In terms of the labor market, regional and state unemployment rates were little changed in May. Twenty-five states had unemployment rate decreases, seventeen states had increases, and eight states and the District of Columbia had no change. And while the Jobs Report for June looked strong on the surface, when you dig into the report a lot of the jobs created were for low-paying jobs and part-time help. In addition, for the 18-29 year age group, the Unemployment Rate is a staggering 16.1 percent.

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Mortgage Market Weekly Update – Jun 17, 2013

In This Issue

Last Week in Review: Volatility continued in the markets among some good economic news.

Forecast for the Week: All eyes will be on the upcoming Fed meeting. Plus key housing, inflation and manufacturing reports will be released.

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Last Week in Review

“I don’t know where we’re going, but we’re on our way!” That quote from a Little Rascals episode can certainly apply to the markets of late, as uncertainty has Stocks and Bonds moving in various directions. Read on to learn what happened last week, and how home loan rates were impacted.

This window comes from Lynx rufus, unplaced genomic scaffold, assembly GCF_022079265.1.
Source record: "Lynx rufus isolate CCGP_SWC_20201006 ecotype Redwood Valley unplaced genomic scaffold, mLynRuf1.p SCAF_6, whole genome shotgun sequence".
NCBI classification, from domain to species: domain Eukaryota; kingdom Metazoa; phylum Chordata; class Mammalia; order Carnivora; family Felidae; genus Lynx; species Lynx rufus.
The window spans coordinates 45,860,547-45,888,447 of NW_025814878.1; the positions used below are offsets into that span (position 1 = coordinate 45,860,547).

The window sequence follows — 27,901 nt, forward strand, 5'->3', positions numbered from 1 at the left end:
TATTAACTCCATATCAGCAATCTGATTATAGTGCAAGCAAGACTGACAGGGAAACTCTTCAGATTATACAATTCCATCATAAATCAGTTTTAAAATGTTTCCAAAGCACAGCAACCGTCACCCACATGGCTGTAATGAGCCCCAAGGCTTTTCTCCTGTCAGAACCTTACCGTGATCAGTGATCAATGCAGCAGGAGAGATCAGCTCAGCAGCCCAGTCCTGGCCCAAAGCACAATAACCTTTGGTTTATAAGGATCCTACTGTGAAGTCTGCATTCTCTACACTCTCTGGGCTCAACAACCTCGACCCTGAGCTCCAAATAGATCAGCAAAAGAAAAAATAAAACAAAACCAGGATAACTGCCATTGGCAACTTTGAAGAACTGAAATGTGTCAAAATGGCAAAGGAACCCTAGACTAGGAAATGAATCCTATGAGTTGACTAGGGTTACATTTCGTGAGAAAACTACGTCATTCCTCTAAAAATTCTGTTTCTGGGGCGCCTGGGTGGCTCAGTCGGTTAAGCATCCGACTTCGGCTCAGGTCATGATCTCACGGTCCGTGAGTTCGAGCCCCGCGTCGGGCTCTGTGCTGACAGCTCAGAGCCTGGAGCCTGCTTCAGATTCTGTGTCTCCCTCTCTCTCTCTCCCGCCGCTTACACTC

retail-sales-2013-06-17There was some good news for the labor sector as Weekly Initial Jobless Claims fell in the latest week to 334,000. This was below expectations and the lowest level since early May. The 4-week moving average, which evens out any seasonal abnormalities, also fell. In addition, consumers opened their wallets in May as Retail Sales rose at the fastest pace in three months, led by demand for groceries, autos and building materials.

Over in housing news, RealtyTrac reported that foreclosures rose by 2 percent in May from April. However, it’s important to note that foreclosures have fallen 28 percent from May 2012. And there was some really good news for our economy: Standard & Poor’s, one of the big three credit-rating agencies, raised the credit outlook for the U.S. from negative to stable. [Read more…]